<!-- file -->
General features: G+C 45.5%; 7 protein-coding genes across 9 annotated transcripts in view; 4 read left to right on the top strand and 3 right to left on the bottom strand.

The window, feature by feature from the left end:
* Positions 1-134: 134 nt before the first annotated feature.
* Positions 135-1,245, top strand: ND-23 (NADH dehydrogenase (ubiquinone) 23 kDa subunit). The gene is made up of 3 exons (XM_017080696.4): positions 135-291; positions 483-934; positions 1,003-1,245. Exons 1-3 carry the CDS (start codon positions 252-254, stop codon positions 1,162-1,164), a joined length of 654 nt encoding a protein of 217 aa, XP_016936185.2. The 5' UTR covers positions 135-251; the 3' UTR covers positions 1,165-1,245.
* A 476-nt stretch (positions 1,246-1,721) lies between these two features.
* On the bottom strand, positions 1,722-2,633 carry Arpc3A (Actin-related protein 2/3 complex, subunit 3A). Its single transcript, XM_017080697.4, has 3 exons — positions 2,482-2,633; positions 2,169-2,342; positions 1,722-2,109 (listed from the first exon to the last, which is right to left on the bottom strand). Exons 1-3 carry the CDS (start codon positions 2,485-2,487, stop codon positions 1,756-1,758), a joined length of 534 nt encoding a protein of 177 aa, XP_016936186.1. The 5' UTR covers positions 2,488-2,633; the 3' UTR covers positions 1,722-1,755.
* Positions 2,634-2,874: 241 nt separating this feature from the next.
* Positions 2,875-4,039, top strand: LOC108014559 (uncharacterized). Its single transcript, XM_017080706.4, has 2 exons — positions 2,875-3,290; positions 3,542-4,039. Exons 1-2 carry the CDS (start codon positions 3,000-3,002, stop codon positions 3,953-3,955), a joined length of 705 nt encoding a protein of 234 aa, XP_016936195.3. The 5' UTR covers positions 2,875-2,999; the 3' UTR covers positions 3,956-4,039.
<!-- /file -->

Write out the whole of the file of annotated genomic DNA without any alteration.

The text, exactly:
General features: G+C 45.5%; 7 protein-coding genes across 9 annotated transcripts in view; 4 read left to right on the top strand and 3 right to left on the bottom strand.

The window, feature by feature from the left end:
* Positions 1-134: 134 nt before the first annotated feature.
* Positions 135-1,245, top strand: ND-23 (NADH dehydrogenase (ubiquinone) 23 kDa subunit). The gene is made up of 3 exons (XM_017080696.4): positions 135-291; positions 483-934; positions 1,003-1,245. Exons 1-3 carry the CDS (start codon positions 252-254, stop codon positions 1,162-1,164), a joined length of 654 nt encoding a protein of 217 aa, XP_016936185.2. The 5' UTR covers positions 135-251; the 3' UTR covers positions 1,165-1,245.
* A 476-nt stretch (positions 1,246-1,721) lies between these two features.
* On the bottom strand, positions 1,722-2,633 carry Arpc3A (Actin-related protein 2/3 complex, subunit 3A). Its single transcript, XM_017080697.4, has 3 exons — positions 2,482-2,633; positions 2,169-2,342; positions 1,722-2,109 (listed from the first exon to the last, which is right to left on the bottom strand). Exons 1-3 carry the CDS (start codon positions 2,485-2,487, stop codon positions 1,756-1,758), a joined length of 534 nt encoding a protein of 177 aa, XP_016936186.1. The 5' UTR covers positions 2,488-2,633; the 3' UTR covers positions 1,722-1,755.
* Positions 2,634-2,874: 241 nt separating this feature from the next.
* Positions 2,875-4,039, top strand: LOC108014559 (uncharacterized). Its single transcript, XM_017080706.4, has 2 exons — positions 2,875-3,290; positions 3,542-4,039. Exons 1-2 carry the CDS (start codon positions 3,000-3,002, stop codon positions 3,953-3,955), a joined length of 705 nt encoding a protein of 234 aa, XP_016936195.3. The 5' UTR covers positions 2,875-2,999; the 3' UTR covers positions 3,956-4,039.